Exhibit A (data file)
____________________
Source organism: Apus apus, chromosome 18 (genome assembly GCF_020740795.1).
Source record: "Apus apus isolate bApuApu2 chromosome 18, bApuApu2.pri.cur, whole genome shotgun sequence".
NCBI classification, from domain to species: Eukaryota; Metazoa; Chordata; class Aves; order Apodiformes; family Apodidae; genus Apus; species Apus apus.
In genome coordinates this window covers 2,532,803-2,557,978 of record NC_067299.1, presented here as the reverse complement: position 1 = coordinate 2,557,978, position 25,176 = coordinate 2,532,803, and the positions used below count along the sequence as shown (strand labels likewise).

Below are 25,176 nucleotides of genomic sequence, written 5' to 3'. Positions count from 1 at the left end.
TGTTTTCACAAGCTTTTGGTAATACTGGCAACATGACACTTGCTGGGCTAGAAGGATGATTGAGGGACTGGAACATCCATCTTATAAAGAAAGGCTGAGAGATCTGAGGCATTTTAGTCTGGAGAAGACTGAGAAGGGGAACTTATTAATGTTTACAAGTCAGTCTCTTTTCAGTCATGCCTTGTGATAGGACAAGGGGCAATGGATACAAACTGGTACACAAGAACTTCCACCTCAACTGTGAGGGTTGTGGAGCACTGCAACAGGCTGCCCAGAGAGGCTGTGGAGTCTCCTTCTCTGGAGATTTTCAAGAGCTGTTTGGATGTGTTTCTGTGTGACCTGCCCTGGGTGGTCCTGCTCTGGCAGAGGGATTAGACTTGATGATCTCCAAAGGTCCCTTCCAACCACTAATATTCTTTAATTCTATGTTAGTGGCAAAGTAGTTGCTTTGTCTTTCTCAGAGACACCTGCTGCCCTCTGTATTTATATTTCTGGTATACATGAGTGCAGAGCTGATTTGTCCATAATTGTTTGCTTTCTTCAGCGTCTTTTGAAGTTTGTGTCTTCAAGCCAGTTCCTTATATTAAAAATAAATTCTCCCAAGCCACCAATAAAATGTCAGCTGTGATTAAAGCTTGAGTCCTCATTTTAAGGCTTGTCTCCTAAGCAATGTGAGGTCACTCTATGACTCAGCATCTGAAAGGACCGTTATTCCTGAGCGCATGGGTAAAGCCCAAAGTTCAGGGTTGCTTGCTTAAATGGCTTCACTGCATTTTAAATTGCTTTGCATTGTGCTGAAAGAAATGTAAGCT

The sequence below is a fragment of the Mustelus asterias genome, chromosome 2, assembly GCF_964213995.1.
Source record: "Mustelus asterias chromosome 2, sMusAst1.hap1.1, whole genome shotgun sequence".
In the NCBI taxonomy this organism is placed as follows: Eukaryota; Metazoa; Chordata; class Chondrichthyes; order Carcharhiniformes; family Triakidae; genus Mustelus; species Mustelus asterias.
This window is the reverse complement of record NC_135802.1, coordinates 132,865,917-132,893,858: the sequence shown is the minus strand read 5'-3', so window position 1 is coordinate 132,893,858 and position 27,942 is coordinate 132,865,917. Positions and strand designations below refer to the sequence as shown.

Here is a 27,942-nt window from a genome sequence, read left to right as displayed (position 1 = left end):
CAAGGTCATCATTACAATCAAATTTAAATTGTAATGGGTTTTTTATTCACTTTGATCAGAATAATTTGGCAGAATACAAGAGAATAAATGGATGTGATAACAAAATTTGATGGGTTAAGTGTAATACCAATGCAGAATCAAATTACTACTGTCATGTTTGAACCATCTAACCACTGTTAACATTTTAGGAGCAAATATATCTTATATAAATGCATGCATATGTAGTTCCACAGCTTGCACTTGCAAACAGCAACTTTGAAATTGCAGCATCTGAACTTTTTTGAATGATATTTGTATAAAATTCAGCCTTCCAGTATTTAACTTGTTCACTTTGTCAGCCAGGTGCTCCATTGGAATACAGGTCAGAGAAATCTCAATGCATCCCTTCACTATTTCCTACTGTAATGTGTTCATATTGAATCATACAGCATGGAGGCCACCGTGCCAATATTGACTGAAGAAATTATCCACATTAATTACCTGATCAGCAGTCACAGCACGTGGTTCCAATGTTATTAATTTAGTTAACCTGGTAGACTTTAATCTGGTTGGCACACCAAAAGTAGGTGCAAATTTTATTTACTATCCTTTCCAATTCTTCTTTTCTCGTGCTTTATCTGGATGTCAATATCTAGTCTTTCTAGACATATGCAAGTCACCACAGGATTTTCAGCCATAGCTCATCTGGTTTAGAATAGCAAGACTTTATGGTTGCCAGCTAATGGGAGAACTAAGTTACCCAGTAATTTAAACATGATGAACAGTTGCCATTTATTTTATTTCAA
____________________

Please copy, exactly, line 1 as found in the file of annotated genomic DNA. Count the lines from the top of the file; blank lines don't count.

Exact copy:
Source organism: Apus apus, chromosome 18 (genome assembly GCF_020740795.1).